For most adherents of the major Eastern religions in Asia, karma is a spiritual, philosophical and ethical fact. It helps explain inequalities among animals, encourages virtue and allows people to make sense of life's ups and downs. However, Hinduism, Buddhism, Sikhism and Jainism have differing ideas about how karma works and its effect on one's existence in subsequent lives.
Hindus believe the soul is trapped in a circle of birth and rebirth called samsara. Until a person quells all desires and accepts that the individual soul is the same as the absolute soul, he or she must suffer in samsara and forgo moksha -- the goal of salvation. But because moksha is an ultimate goal, and one that can be achieved only after it is no longer desired, most Hindus attempt to generate good karma so that they can be born into a better life.
The law of karma controls samsara, with good actions engendering good karma and bad actions creating negative karma. For Hindus, good karma is usually produced by correctly performing the duties of one's caste, or social class. If a person lives admirably and fulfills the responsibilities of the caste, the soul can be reborn into a higher caste. Hindus also believe that because karma is its own law, it requires no divine interference.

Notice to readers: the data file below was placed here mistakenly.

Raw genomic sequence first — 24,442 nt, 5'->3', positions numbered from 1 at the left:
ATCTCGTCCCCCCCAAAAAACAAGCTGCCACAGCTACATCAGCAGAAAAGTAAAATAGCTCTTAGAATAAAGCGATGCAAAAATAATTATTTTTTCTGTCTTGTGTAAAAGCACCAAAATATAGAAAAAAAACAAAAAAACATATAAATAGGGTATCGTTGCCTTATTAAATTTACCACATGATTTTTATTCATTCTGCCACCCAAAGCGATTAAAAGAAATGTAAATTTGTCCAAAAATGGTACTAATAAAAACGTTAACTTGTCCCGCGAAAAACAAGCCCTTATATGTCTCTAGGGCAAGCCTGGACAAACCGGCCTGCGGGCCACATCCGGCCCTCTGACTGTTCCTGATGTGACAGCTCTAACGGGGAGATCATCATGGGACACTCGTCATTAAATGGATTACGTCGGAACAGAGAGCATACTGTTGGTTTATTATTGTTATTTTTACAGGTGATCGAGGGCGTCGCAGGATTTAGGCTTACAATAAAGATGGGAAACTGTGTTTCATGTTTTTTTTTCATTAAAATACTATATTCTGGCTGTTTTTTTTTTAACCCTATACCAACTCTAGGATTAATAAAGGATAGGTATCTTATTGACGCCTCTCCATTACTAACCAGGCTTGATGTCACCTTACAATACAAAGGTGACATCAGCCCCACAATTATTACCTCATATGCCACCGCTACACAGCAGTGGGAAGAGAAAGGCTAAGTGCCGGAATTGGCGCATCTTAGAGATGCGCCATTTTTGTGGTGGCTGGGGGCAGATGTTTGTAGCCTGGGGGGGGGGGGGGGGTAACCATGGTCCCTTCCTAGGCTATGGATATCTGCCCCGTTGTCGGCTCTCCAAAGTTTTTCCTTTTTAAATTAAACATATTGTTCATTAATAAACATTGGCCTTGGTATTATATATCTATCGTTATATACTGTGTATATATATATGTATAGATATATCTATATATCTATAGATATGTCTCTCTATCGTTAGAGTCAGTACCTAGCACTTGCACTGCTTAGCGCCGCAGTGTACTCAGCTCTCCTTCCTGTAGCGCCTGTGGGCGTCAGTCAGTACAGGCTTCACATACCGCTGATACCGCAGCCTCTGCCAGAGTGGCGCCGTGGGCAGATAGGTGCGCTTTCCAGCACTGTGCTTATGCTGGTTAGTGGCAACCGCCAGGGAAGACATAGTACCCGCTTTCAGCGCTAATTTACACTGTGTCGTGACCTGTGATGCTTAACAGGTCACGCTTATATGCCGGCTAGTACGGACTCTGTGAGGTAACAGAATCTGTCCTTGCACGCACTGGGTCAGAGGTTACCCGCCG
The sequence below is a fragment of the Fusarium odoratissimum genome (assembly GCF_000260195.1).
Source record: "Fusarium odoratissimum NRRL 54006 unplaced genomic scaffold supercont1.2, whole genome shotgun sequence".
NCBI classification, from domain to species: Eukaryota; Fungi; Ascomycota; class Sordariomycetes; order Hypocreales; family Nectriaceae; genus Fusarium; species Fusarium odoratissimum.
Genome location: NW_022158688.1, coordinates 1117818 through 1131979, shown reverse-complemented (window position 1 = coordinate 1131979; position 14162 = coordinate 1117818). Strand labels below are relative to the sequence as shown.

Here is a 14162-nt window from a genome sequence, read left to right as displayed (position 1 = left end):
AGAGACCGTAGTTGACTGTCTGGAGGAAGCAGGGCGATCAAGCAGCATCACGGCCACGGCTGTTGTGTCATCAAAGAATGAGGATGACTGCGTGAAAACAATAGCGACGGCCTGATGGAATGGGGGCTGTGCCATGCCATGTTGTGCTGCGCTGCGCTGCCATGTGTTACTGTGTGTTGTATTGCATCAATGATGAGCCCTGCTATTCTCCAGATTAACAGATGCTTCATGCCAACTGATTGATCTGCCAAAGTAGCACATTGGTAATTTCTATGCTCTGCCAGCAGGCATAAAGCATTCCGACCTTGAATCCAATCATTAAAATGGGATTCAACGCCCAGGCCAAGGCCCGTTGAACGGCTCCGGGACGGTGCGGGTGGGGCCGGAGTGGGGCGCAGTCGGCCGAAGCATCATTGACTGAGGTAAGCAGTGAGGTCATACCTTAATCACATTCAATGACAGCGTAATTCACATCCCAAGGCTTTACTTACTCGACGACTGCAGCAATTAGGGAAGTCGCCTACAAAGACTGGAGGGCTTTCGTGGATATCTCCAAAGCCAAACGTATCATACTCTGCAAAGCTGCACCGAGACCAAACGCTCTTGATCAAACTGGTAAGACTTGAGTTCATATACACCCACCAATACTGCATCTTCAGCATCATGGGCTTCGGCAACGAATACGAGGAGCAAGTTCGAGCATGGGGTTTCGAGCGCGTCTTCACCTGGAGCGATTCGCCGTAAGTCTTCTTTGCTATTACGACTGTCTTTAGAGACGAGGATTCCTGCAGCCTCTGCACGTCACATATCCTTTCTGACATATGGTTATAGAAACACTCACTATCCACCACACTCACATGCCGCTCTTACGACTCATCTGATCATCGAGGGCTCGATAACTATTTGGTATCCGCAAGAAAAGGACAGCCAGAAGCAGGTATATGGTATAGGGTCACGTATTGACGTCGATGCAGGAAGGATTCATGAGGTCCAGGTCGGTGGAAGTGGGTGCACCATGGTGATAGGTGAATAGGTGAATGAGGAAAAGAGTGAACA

While most Hindus believe that an unchanging soul is reincarnated until it achieves salvation, Buddhists believe that a soul's accumulated karma, rather than the soul itself, transmigrates between bodies. Buddhists don't believe in a soul in the Western sense; instead, they believe in a soul-like compilation of attributes. The soul, which consists of the five skandhas -- aggregates of body, sensations, perceptions, impulses and consciousness -- expires at death. However, the soul's accumulated karma becomes vijñana, or the "germ of consciousness," in a new life [source: Encyclopaedia Brittanica]. Like Hindus, Buddhists strive to escape the cycle of samsara by achieving a state of complete passiveness. Many Buddhists believe that an individual can end the cycle of reincarnation and achieve nirvana by passing through multiple lifetimes and following the tenets of the Eightfold Path or "middle way."
Sikhism also teaches karmic law and reincarnation. For Sikhs, karma affects the quality of life and of future lives. To exit the chain of reincarnation, Sikhs must understand God and ultimately become one with him.
Not all Eastern religions conceive of karma as law. Jainism teaches that karma is an atomic substance -- an actual particulate that attaches itself to the jiva, or soul. Jain followers believe that as long as a soul is burdened by karma it remains trapped in a cycle of birth and rebirth. Because negative qualities of the soul (like anger, greed or pride) make karma more inclined to stick, Jain believers try to minimize passions, live soberly and inflict harm on no living thing, except in self-defense.
While Eastern religions have upheld karma as a spiritual principle for millennia, it's still a newfangled idea to many Westerners. In the next section, we'll learn how the West won karma.